US government IT contractor could face death penalty over espionage charges

States Capitol building photographed in Washington D.C., United States on September 24, 2023
(Image credit: Getty Images)

A US government IT contractor has been handed two espionage charges due to allegations of passing state secrets to a foreign government. 

Abraham Teklu Lemma, a naturalized US citizen of Ethiopian descent, faces three charges related to the alleged gathering or delivery of national defense documents to aid a foreign government, the Department of Justice (DoJ) said.

Lemma also faces charges of unauthorized possession of national defense information and “willfully retaining” said materials. 

Both espionage charges carry a potential death sentence, according to prosecutors, or “any term of years up to life”. 

The retention charge also carries a maximum sentence of ten years, court filings showed. 

According to court documents, Lemma worked as an IT administrator for the Department of State and as a management analyst for the DoJ. 

During his tenure at both government departments, he was granted ‘top secret’ security clearance and access to classified systems. 

Prosecutors claimed that between December 2022 and August 2023, Lemma made copies of classified information and was able to remove the markings from documents that made clear they were classified.

“Lemma then removed the information, which was classified as ‘secret’ and ‘top secret’, from secure facilities at the Department of State against protocol,” prosecutors said.


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“Lemma accessed, copied, removed, and retained this information without authorization.”

Prosecutors did not divulge the content of the documents, but it was revealed that materials allegedly stolen by Lemma related to a “specific country and/or geographic region”. 

According to CBS News, the unnamed country is believed to be Ethiopia.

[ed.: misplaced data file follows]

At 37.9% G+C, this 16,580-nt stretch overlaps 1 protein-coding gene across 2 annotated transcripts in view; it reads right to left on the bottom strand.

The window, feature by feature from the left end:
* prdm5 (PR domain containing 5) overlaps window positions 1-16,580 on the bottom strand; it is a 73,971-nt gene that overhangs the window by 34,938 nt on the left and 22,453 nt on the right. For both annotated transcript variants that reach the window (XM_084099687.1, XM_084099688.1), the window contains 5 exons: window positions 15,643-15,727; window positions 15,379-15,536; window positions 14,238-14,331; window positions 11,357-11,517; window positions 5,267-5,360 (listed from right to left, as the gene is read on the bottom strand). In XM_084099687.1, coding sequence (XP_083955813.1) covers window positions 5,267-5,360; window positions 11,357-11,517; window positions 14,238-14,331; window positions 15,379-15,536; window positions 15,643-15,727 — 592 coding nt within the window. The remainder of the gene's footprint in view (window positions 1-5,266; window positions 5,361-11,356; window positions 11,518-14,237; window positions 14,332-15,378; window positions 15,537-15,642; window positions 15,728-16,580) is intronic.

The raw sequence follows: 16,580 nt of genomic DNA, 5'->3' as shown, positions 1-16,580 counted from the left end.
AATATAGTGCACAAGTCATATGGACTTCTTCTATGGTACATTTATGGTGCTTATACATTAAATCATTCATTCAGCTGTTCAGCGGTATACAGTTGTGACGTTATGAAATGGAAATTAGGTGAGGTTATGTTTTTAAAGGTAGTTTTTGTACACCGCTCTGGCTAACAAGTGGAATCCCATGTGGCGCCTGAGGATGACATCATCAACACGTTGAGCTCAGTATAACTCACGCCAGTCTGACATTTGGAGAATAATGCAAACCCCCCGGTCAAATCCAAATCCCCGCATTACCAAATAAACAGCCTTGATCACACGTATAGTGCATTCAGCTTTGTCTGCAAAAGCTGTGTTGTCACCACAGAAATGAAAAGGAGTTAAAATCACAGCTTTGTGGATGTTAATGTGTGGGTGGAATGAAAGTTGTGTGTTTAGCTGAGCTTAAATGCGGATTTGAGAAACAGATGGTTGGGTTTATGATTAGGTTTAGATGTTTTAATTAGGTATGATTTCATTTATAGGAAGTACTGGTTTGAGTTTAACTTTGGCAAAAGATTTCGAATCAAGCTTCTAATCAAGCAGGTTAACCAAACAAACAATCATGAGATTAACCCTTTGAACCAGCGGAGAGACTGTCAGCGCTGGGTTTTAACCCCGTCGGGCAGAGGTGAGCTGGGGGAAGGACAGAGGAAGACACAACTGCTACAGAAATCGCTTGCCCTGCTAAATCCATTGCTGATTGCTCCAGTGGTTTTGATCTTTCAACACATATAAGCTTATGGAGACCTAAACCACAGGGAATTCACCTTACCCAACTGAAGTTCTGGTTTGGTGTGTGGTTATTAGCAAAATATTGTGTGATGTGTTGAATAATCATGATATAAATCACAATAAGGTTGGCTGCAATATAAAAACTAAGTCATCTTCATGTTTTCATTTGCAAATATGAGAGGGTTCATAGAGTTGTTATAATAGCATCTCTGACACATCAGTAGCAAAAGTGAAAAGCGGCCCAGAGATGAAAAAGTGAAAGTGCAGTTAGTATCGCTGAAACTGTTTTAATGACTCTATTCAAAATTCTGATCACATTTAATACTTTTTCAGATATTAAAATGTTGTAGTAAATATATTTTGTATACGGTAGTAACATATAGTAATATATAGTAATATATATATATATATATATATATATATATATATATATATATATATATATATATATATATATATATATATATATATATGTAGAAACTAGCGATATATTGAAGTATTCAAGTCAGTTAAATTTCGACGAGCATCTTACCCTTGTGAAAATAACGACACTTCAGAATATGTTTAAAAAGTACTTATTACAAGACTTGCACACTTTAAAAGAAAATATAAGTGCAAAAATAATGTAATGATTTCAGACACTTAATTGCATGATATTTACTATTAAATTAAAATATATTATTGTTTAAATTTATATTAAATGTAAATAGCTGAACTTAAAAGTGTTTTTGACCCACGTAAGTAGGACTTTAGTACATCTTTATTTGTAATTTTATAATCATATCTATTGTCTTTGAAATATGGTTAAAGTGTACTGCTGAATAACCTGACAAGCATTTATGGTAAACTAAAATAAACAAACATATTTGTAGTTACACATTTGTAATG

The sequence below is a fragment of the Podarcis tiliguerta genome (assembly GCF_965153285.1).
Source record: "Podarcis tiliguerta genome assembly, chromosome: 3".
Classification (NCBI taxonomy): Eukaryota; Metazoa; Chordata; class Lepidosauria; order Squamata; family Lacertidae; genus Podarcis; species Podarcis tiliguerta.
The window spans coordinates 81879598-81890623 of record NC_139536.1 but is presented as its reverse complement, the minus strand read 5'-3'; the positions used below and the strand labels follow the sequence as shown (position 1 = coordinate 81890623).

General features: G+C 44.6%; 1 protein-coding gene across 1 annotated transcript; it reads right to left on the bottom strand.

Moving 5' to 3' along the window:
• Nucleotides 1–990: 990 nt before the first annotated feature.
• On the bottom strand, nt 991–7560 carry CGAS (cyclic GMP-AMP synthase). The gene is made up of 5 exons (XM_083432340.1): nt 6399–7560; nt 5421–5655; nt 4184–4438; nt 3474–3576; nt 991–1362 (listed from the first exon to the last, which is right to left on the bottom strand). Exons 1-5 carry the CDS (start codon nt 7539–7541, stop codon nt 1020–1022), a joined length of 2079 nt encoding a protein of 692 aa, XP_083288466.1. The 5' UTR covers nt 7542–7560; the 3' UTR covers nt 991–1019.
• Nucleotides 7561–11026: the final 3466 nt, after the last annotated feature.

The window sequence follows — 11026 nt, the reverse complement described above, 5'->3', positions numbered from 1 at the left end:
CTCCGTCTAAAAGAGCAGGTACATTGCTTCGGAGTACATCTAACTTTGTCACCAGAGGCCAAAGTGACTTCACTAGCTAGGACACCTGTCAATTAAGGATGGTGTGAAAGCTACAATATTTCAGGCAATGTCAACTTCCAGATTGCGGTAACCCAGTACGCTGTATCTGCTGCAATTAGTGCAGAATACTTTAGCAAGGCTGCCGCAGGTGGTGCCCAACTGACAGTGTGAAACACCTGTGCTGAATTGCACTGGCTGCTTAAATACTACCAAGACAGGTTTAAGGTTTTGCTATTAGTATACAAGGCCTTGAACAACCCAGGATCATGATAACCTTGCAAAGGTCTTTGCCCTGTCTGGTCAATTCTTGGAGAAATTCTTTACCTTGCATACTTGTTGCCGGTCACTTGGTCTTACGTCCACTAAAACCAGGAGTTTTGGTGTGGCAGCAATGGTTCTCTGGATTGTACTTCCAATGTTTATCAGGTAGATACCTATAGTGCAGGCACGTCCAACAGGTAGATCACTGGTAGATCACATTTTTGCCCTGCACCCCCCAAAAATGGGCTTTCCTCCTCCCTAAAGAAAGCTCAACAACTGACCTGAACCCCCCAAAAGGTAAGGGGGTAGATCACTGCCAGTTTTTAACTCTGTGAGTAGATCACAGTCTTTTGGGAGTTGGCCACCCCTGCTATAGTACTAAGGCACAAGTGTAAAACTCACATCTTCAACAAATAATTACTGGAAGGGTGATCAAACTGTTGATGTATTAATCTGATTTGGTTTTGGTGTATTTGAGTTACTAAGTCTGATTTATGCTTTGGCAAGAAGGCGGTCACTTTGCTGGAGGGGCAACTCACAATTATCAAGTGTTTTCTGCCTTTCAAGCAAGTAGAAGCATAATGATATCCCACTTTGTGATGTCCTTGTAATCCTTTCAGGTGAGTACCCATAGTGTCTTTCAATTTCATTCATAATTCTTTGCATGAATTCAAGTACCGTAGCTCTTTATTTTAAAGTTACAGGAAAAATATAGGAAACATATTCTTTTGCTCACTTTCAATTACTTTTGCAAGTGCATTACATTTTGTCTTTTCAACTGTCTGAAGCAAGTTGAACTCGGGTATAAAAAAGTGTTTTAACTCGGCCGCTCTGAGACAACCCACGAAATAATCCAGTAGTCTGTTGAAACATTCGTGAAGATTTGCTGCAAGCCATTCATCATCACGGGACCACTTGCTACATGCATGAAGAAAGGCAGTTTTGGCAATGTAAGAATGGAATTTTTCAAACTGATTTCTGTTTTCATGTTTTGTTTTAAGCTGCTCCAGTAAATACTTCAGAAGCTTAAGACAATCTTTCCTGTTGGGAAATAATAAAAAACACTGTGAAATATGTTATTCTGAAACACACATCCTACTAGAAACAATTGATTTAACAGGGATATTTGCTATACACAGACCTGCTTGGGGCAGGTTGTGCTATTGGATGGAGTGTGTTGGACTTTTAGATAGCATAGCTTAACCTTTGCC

Investigators said that Lemma made “several trips” to Ethiopia, and has family contacts in the country. 

Lemma is also accused of having used an “encrypted application” to send the stolen classified material, which related to national defense, to a contact believed to be tied to the intelligence service of the officially unnamed country.

“In these communications, Lemma expressed an interest and willingness to assist the foreign official in providing information,” court filings stated. 

“In one communication, the foreign official stated, “[i]t’s time to continue ur support.”  Lemma responded, ‘Roger that’.”

Lemma’s charges mark the second cyber espionage-related incident involving US government IT workers in the space of a year. 

In September 2022, Jareh Sebastian Dalke, an information systems security designer at the National Security Agency (NSA) was also charged with transmitting classified national defense information to a representative of a foreign government. 

Between June and July 2022, Dalke used an encrypted email account to transmit excerpts of three classified documents to an individual he believed worked for a foreign intelligence agency. 

The individual in question, however, was an undercover FBI agent, court documents revealed. 

“Dalke told that individual that he had taken highly sensitive information relating to foreign targeting of US systems and information on US cyber operations, among other topics,” prosecutors said at the time. 

Ross Kelly
News and Analysis Editor

Ross Kelly is ITPro's News & Analysis Editor, responsible for leading the brand's news output and in-depth reporting on the latest stories from across the business technology landscape. Ross was previously a Staff Writer, during which time he developed a keen interest in cyber security, business leadership, and emerging technologies.

He graduated from Edinburgh Napier University in 2016 with a BA (Hons) in Journalism, and joined ITPro in 2022 after four years working in technology conference research.

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